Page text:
The Programming Gurus Playfully Dissed JavaScript

By Darryl K. Taft  |  Posted 2012-04-03

Is It Time for JavaScript to Step Aside for the Next Big 'Web' Thing?

REDMOND, Wash. €” What do you get when you put a group of computer language geeks in one room and ask them about programming? Well, it seems one thing is a general complaint about one of the most popular languages in use today: JavaScript.

At the Lang.Next conference here, a panel of experts discussed everything programming and while they disagreed on several things, they seemed to come to agreement that JavaScript is a gnarly, unforgiving language that is a necessity in today€™s world.

The panelists included Microsoft€™s Anders Hejlsberg, best known as the creator of Turbo Pascal, Borland€™s Delphi and Microsoft€™s C#. Martin Odersky, founder, chairman and chief architect at Typesafe and creator of the Scala language was also a part of the panel. Gilad Bracha, creator of the Newspeak programming language and a member of the team building the new Dart language at Google also sat on the panel. And rounding out the panel was Peter Alvaro, a fourth-year computer science Ph.D. student at the University of California at Berkeley and a member of the team building the Bloom programming language for the cloud and other distributed computing systems. Microsoft software architect and language geek Eric Meijer moderated the panel.

Hejlsberg said his goal in building languages and tools is and always has been to make programmers more productive. He noted that while concurrency has been a big thing in the minds of developers for some time, he believes the next big thing is machine learning.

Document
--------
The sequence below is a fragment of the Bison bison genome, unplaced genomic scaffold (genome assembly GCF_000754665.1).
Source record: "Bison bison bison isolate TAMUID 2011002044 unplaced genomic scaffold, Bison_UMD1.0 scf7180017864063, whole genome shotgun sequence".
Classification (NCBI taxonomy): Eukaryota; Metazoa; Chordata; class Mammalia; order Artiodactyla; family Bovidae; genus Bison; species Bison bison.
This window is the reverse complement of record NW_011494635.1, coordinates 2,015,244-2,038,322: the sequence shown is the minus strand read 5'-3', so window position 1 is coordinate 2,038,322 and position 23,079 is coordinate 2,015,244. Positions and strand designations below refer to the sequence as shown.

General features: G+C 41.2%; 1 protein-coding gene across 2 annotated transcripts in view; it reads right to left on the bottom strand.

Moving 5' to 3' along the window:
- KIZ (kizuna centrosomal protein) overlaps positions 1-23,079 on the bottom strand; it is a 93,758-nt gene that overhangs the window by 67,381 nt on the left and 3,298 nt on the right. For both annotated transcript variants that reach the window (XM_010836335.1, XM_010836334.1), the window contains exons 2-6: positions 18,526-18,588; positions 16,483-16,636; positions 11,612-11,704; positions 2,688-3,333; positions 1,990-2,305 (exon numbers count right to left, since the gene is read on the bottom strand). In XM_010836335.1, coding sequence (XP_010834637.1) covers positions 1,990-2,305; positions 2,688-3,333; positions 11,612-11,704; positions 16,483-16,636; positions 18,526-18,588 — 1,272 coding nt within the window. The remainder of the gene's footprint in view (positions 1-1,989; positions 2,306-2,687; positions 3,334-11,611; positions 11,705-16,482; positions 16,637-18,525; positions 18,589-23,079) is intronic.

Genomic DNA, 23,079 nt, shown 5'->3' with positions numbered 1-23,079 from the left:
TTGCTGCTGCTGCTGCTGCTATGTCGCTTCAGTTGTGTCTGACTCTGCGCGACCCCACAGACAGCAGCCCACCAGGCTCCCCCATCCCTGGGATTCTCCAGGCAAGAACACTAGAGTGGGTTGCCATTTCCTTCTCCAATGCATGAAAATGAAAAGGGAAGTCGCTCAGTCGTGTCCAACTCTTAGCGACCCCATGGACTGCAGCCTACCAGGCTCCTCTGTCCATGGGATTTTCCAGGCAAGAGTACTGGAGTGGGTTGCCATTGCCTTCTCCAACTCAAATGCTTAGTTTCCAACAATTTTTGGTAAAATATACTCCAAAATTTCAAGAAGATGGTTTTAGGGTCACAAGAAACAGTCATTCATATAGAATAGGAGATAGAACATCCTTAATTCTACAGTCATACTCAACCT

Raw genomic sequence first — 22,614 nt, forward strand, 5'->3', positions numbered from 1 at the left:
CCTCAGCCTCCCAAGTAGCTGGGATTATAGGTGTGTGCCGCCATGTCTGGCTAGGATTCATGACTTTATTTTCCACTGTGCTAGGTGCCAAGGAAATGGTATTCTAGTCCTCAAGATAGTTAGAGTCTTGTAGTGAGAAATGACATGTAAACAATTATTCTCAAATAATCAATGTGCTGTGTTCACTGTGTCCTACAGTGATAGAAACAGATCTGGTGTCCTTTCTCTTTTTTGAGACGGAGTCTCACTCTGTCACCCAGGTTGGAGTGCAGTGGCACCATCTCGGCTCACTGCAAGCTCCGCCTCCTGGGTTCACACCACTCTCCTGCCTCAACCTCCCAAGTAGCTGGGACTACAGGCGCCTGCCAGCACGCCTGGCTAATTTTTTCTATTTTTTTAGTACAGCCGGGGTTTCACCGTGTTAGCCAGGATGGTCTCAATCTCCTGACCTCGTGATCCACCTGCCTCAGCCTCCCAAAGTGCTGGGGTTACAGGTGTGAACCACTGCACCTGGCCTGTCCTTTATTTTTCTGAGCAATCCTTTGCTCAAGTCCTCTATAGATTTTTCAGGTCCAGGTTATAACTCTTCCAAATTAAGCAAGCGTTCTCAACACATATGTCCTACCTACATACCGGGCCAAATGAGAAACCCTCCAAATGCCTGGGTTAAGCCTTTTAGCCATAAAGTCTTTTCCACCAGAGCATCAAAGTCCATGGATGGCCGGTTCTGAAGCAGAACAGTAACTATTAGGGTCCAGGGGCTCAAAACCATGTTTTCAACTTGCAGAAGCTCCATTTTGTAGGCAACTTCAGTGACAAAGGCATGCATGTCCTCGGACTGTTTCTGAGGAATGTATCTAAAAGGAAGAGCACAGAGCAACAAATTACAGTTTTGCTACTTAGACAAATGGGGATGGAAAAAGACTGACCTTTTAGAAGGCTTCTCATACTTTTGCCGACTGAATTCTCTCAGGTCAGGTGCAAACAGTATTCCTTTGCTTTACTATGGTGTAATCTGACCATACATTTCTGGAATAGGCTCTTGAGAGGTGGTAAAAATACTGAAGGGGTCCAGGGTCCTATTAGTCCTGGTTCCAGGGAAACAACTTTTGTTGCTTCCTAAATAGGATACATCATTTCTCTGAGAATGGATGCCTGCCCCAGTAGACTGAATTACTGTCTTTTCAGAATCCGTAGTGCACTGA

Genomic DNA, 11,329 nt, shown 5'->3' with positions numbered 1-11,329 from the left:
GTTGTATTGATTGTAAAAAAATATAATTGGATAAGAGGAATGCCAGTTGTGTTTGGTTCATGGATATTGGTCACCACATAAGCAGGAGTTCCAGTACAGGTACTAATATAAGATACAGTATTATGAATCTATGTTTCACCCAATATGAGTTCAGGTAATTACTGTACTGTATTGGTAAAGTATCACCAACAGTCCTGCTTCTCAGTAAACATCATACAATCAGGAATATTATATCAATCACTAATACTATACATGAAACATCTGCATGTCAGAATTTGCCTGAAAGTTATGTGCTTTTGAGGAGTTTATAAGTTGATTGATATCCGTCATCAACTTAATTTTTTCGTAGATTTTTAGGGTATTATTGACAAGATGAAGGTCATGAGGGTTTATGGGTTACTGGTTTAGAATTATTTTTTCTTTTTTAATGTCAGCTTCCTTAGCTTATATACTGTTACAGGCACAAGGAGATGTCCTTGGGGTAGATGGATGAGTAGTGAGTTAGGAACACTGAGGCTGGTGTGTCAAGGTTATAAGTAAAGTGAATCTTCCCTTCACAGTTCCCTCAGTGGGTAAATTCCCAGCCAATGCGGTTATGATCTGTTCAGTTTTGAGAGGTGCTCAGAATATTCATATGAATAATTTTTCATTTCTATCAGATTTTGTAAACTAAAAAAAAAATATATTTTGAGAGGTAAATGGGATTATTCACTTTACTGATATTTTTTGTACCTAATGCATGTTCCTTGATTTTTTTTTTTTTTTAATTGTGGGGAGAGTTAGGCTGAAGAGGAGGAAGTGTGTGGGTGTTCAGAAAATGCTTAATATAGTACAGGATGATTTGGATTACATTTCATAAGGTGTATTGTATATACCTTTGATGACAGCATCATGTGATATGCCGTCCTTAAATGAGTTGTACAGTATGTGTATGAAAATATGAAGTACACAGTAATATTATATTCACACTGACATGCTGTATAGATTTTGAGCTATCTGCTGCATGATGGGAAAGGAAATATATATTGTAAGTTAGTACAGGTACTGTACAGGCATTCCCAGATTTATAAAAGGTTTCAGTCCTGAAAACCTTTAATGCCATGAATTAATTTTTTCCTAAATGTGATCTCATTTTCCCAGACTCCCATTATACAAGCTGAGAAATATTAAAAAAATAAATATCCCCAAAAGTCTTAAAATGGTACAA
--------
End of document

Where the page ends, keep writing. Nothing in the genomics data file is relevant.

However, Hejlsberg added; €œJava used to be cross-platform but is no longer cross-platform; the new cross-platform language in town is JavaScript.€

Goaded by Meijer as to whether it is possible to write big programs in JavaScript, Hejlsberg replied, €œYes, you can, but you can€™t maintain them," much to the delight of the crowd that featured several prominent language and tools designers. €œI think there are some unmet needs there,€ Hejlsberg added.

Bracha immediately piped in saying, €œThat€™s part of why we€™re doing Dart. You can write them [large programs in JavaScript]; it€™s terribly hard and afterward you€™ll be punished.€

Google introduced an early preview of Dart, which the company refers to as a class-based optionally typed programming language for building Web applications, in October 2011. Google announced the Dart preview at the Goto Conference in Aarhus, Denmark, where Google engineers Lars Bak and Bracha presented an opening keynote for the event Oct. 10.

In an Oct. 10 blog post, Bak said Dart€™s design goals are to create a structured yet flexible language for Web programming, make Dart feel familiar and natural to programmers and thus easy to learn, and to ensure that Dart delivers high performance on all modern Web browsers and environments ranging from small handheld devices to server-side execution.